You’re next! Yeahh…No.

It’s strange, how a lot of discussions in the family start turning towards the dreaded topic of ‘getting married and settling down’. Or ‘you should be learning to cook for your married life’. Or even, ‘everyone else is getting married, you should be thinking about it too. You’re not going to be young forever!’ Or the most epic one, at someone else’s wedding – ‘You do realise, you’re next? Aren’t you looking forward to it?!’ Ummm, no. The woes of crossing the 21 year milestone of your life! *sigh*

I should probably mention here that I come from an Indian family, South Indian at that. It is quite common in our culture to get married as early as at the age of 20. 18 even, sometimes. It is also a common practice to have arranged marriages. I should also mention, I’ve turned 23 recently.

My entire family had been trying to get me hitched since my 21st, and I put my foot down. I said till I turn 25, there better be no talk of marriage in our home, or they lose me. Though in hindsight, that doesn’t leave me much time. It’s creeping up in two years! But, as time has passed since then, I’m beginning to see reasons to not get married, in the foreseeable future, at least.

One of my main problems with marriage is that people don’t get that it’s not about securing a ‘safe’ future for yourself. It’s about building a future YOU wish for, with someone YOU decide to make a part of your life. Society doesn’t have a right to have a say in this. No matter how much they try and muscle-arm their way into showing that they do.

Also, I just can’t commit to the idea of dealing with another family, and changing myself because of it. I’m open to change, but not to the extent of changing the person I am. It’s not always the case for every marriage, sure. There are some wonderful families who can welcome even the most distinctive of individuals into their fold with open arms. They know you are an individual in your own right, and don’t expect you to change. But I’ve seen it asked for, more often than not. Hell, I’ve even seen it with my own parents’ marriage.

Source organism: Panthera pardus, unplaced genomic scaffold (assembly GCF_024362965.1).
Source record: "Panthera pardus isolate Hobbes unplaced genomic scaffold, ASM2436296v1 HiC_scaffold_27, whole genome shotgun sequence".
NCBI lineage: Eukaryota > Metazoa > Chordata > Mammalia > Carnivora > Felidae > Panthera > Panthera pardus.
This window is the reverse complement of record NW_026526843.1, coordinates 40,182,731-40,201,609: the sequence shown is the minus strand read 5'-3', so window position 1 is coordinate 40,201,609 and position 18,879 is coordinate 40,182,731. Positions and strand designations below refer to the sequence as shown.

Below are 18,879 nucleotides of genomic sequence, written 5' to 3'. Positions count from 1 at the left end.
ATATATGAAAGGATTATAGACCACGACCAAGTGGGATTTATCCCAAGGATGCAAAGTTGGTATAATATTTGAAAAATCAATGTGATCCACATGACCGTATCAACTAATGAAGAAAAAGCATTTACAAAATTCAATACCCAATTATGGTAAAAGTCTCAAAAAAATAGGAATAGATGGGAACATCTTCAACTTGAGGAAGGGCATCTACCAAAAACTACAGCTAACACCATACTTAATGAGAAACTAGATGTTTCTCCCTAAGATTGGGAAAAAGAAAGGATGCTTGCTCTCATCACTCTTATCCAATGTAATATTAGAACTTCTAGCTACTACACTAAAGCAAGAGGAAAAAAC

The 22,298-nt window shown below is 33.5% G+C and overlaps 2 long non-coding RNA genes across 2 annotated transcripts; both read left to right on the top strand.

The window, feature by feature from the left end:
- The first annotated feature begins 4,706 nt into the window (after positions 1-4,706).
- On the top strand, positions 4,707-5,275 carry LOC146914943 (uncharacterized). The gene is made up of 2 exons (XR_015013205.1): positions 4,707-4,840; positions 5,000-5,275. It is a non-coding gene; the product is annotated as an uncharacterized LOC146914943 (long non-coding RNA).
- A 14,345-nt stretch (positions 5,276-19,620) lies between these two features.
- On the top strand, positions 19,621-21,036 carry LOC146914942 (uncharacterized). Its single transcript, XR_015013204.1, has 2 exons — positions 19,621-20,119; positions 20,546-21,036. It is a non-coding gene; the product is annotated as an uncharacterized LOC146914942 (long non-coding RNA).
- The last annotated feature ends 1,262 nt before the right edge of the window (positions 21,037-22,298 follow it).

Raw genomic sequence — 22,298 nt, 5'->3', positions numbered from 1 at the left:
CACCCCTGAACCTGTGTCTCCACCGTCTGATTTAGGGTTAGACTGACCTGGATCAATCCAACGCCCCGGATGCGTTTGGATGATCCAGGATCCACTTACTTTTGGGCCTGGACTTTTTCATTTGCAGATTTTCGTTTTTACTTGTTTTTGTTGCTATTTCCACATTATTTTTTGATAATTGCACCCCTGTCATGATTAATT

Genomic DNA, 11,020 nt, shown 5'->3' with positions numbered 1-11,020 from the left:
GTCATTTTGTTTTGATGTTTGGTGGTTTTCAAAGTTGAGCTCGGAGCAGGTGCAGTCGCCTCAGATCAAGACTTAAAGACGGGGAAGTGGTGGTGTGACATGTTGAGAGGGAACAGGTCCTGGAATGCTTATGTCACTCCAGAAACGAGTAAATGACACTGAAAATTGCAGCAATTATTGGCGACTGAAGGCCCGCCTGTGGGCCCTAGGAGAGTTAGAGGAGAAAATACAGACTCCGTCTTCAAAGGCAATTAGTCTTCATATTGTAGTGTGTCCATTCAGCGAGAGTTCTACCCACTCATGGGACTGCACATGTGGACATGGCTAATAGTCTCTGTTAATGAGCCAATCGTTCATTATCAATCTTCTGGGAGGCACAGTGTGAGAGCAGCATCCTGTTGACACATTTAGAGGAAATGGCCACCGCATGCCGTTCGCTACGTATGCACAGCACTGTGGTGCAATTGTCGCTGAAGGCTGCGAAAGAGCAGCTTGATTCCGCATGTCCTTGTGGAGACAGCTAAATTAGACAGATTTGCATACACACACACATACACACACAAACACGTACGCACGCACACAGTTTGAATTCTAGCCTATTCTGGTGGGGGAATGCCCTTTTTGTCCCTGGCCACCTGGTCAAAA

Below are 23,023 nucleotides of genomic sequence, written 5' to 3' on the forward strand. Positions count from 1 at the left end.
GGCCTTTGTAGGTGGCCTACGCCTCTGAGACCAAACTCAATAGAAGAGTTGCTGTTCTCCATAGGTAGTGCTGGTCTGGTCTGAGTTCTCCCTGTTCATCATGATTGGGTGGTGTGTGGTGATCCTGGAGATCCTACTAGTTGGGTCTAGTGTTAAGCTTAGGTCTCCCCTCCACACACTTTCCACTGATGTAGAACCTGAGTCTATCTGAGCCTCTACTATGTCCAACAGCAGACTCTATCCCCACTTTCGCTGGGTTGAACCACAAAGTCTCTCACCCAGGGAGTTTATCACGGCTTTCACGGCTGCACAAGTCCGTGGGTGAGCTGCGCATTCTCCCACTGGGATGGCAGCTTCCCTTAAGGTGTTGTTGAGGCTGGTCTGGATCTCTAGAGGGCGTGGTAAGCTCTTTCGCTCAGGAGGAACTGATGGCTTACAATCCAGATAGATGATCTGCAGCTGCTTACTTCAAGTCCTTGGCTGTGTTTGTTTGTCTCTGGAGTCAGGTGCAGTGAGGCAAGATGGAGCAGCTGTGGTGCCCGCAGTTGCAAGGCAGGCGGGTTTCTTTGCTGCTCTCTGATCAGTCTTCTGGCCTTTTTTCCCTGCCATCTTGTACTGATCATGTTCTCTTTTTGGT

I don’t want to have the kind of marriage that my parents have. I mean, I love both of them and they’re wonderful people, individually. But as a couple, I only see a kind of respect between them, rather than love. After almost 30 years of marriage, I’ve just never felt that they were ‘in love’. I need to know that I am very much in love if and when I decide to take that leap of faith with someone.

Just because someone isn’t married to the one they love, does not mean the relationship isn’t valid. You don’t need a certificate to prove that you’re in love, or even to hope that that love lasts forevermore. Because, in life, there are no guarantees. You work, and you work hard, for what you want! If the certificate guarantees that your love would last forever, the divorce rate wouldn’t be as high as it was.

The idea of committing to another person doesn’t freak me out, not one bit. I’m a big believer in love, romance and all that. And that’s what marriage is about.

The only problem in this stand I take is…my love life. Or my apparent lack of it. People tend to believe I’m staying off men, dating, love and relationships. But I’m not. Not in the least. I have realised that if ever there is a time I will change the views I’ve aired above, it’ll be when a man who loves me enough to convince me does so. Sounds unrealistic? Probably is. If not, time will tell.